A new Nigeria-based publication called Next has just posted an article (here) naming some of the officials who took bribes from KBR and its TSKJ joint venture for the $6 billion Bonny Island LNG development project. The story by Dapo Olorunyomi and Mojeed Musiliku names three former presidents among the bribe takers, including Sani Abacha, Abdusalami Abubakar, and Olusegun Obasanjo.
The reporting appears to be based primarily on documents produced during U.S. and French investigations of KBR, TSKJ, Jack Stanley (KBR's former CEO) and Jeffrey Tesler, an alleged London-based KBR middleman. He was indicted earlier this year by U.S. authorities for violating the Foreign Corrupt Practices Act and is being extradited from the U.K.
KBR resolved FCPA charges with the Justice Department and Securities and Exchange Commission in February, agreeing to pay $579 million in penalties and disgorgement. Jack Stanley pleaded guilty last year to violating the FCPA and faces up to 7 years in prison and a fine of about $11 million. He and KBR admitted paying at least $182 million in bribes for contracts for the Bonny Island project.
Among the details in Next's story are these:
Having put the Train 1 and 2 contracts in the can, TSKJ turned its gaze on the Train 3 contract. For this, Stanley flew to Abuja again in the second quarter of 1997, with the sole mission of asking Mr. Abacha to recommend a trusted front man to collect his bribe.Another Nigeria-based publication, Vangard, last week carried an article (here) by Chudi Offodile, a former member of Nigeria's House of Representatives and Chairman of the House’s Public Petitions Committee from 2003 to 2005, where he was responsible for investigations. After spotting irregularities, he says his committee recommended dropping TSKJ and all its members from the Bonny Island project and other contracts in Nigeria. But, writes Offodile, he was continually stonewalled by high-level politicians.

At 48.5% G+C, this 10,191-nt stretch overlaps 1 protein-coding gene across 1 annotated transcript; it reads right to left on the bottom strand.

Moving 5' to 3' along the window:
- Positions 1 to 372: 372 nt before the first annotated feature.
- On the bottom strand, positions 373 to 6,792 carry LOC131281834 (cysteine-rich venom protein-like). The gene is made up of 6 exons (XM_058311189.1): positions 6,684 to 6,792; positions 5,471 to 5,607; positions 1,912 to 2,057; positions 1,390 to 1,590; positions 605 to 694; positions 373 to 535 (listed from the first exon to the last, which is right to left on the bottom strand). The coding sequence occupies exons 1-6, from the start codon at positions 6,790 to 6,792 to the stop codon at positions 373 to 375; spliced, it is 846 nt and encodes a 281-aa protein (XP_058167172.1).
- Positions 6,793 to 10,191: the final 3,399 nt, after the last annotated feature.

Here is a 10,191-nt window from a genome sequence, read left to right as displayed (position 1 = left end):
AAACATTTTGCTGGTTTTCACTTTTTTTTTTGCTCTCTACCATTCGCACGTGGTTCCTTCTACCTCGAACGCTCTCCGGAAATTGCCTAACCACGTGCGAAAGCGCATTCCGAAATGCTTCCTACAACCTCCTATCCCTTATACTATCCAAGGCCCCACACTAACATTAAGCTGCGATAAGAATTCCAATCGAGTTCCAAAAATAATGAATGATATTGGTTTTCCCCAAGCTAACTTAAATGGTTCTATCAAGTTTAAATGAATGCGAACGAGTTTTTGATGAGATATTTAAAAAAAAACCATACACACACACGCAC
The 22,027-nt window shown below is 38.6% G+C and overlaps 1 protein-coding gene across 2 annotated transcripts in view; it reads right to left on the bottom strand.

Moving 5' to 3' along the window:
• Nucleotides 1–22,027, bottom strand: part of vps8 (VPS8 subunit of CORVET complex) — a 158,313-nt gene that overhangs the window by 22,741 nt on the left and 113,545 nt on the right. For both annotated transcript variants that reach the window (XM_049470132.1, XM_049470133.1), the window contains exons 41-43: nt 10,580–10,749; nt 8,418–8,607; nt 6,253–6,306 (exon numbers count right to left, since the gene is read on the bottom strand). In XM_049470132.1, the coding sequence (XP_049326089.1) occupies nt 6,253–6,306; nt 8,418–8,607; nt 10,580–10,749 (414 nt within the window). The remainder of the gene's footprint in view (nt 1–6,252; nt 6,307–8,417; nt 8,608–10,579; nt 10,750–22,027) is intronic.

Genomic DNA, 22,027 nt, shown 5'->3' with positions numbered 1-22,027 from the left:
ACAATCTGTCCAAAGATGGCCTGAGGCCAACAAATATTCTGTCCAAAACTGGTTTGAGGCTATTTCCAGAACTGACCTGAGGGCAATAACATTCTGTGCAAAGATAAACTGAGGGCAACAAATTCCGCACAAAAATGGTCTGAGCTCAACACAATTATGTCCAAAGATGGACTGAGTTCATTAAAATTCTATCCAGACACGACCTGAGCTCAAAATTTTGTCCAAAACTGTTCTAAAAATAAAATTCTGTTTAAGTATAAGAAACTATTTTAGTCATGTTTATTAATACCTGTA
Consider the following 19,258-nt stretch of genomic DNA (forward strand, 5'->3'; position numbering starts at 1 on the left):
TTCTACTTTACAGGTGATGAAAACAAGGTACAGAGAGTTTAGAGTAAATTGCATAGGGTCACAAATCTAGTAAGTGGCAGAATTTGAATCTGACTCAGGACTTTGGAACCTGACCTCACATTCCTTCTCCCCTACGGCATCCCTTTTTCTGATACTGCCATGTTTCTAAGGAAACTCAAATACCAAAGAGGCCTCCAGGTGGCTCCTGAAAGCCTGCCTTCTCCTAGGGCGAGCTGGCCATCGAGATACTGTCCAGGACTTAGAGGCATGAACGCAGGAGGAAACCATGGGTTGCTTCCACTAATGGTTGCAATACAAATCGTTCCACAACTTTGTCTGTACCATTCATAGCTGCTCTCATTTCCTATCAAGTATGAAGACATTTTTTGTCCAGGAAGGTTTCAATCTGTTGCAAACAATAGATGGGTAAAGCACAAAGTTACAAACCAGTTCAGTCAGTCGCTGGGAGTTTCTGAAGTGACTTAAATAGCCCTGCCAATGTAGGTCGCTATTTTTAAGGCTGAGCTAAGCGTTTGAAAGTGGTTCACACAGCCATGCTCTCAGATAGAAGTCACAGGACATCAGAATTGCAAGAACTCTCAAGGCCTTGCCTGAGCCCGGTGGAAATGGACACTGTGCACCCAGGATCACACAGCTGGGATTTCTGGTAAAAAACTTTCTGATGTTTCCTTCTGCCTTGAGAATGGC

Shortly after [Abacha] died on June 8, 1998, Mr.Tesler promptly erased him from the list of bribe beneficiaries, substituting him with the new helmsman, Abdulsalami Abubakar.
To keep the entire scheme on the rails, Stanley flew back to Abuja on February 28, 1999, asking Mr. Abubakar, to recommend a trusted front man to collect his bribe.
He tells how his investigation got started and finally ended. He begins this way:
No one would have heard of the Nigeria LNG bribery scandal if not for Georges Krammer, former Director General of the French company, Technip [a TSKJ member]. Krammer was accused of paying 3 million euros in illegal commissions during investigations into Elf-Aquitane operations in Asia and Africa.These two reports are unusual not only because of the details being disclosed. But also because both publications are reporting from inside Nigeria, in some cases about government officials still in power.
Krammer claimed the commissions were legal and in line with company's policy. Technip management disputed his claims and left him to face charges of misappropriating 3 million euros. Angered by this development, Krammer who had worked for Technip for 35 years, squealed. He went before Judge d’ Instruction Renaud Van Ruymbeke and told him how Technip’s commission payment system worked in Indonesia, Thailand and on the LNG Project in Nigeria.
Thus began the French investigation of the Nigeria LNG project with Renaud Van Ruymbeke in charge. The French investigation triggered off other investigations in Switzerland, the United States, and Nigeria. . . .